Please note: You must apply this Feeding Routine consistently. Every day. If one family member diverts from this proven Feeding Routine, then it will not have all its benefits and it will result in an imbalance in your family, ie in your dog's Pack. This is the secret reason why in many dog owner households the dog behaves with one family member better or worse than with the others - up to and including biting a family member!
The 'Pack' structure is ingrained in every dog's mind because it is part of the dog's genetical heritage. Likewise, part of the dog's genetical heritage is that every dog notices, understands, and accepts that "The one who controls the food is the Pack leader". This is what makes our particular Feeding Routine so immensely powerful once you apply it consistently.
Without really knowing the mentioned methodical reasons, I did apply most of this Feeding Routine already as a child (children love to 'perform' like in a theater). Thus when (only a couple of years ago) I finally found one professional dog trainer who does apply such Feeding Routine too (it's only one yet), I was delighted and still am. He too solves 'dog problems' with what feels like the adept move of a wand. Of course I am speaking of the one dog trainer I suggested you in the last Periodical to check out if you find you can't learn from my words alone.
Thus, set yourself and your family the goal to try this Feeding Routine, say for a week or two. Before the first week is over, you will have noticed that not just one but the majority of your dog's perceived behavior problems are gone! It may feel like magic. Doggy Dan Abdelnoor shows this in his videos of course, but I don't, and I find it important that you understand all the things I write, ie the underlying concept and reasons why one thing works, and another doesn't.
It's important for you because this allows you to avoid making the same mistake that thousands of dog owners have reported before you: They all paid a local professional dog trainer to train their dog. And after say a year they have already paid a thousand bucks but their dog still gives problems - sometimes new problems, sometimes still the same problem they started out with!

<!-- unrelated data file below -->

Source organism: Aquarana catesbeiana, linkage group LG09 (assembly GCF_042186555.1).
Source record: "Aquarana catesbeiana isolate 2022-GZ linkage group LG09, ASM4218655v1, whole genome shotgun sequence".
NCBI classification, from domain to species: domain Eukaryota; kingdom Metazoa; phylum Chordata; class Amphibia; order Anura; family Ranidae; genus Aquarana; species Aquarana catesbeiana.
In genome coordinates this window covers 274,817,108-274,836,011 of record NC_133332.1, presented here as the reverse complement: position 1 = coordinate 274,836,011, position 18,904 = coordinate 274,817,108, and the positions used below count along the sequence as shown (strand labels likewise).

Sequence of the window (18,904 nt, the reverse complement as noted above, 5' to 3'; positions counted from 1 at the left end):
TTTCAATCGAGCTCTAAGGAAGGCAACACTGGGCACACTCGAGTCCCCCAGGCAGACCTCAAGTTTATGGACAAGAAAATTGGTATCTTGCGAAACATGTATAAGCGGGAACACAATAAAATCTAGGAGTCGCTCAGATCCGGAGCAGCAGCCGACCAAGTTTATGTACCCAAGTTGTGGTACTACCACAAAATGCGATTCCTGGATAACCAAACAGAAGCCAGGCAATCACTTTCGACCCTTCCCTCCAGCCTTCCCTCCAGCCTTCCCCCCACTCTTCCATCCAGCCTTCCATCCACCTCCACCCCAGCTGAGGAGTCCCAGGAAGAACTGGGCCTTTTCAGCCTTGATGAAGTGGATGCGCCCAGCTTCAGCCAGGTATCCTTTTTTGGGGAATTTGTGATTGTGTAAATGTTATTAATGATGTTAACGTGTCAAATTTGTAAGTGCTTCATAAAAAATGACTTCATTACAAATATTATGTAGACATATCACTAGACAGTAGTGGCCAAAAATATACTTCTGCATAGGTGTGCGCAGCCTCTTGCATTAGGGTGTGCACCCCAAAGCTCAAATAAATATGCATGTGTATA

Paying a dog trainer to train your dog is foolish, it cannot work. Your dog knows that you are a different person than the trainer, and so your dog behaves differently with you when the trainer has left. You must be the trainer, and so first you must learn how to change your dog's behavior (and this includes a change of your own behavior).
So, as for the Feeding Routine, perform it consistently, then it works very well.
It is now when, for us people, the most difficult time starts: When problems are gone, we forget why they are gone. We stop doing what we were doing in order to make the problems go away. That's why past problems so often re-appear. And that's why I stressed above that you must apply this Feeding Routine consistently. Dan says for the entirety of your dog's life. I feel you can decrease the frequency when all is well with your dog, but yes, you must never stop this Feeding Routine entirely if you seek to avoid 'dog problems'!
To stick to something consistently that requires a bit of effort, this is difficult for people when we don't perceive a problem. Much less so for dogs: They instinctively apply the same routine over and over again, even long after the initial benefit has disappeared! This is why your dog will continue to follow your command, long after the last time (s)he got a reward for that.
All of the above was only a quarter yet
Directly related to the Feeding Routine are the Meal Times.
For example, imagine you apply the suggested Feeding Routine the first time, and your German Shepherd won't quietly watch you when you Gesture-Eat and when you fill your dog's bowl - because your GSD is not used to this. So you end up cancelling your dog's meal.
And now say, your GSD is getting only one meal a day. Then you have a problem, because you have a hungry GSD for an entire day!
This is not advisable and not acceptable. Regardless of the Feeding Routine that you apply, I strongly recommend to feed your German Shepherd at least two meals a day. We feed our German Shepherds three meals a day, because we eat three meals a day as well and we value our German Shepherds as being full family members. More so, we even expect them to safeguard the family, so we always strive to treat them the best way we can!
Now here are the more generally accepted reasons why you should consider to feed your GSD at least two meals a day: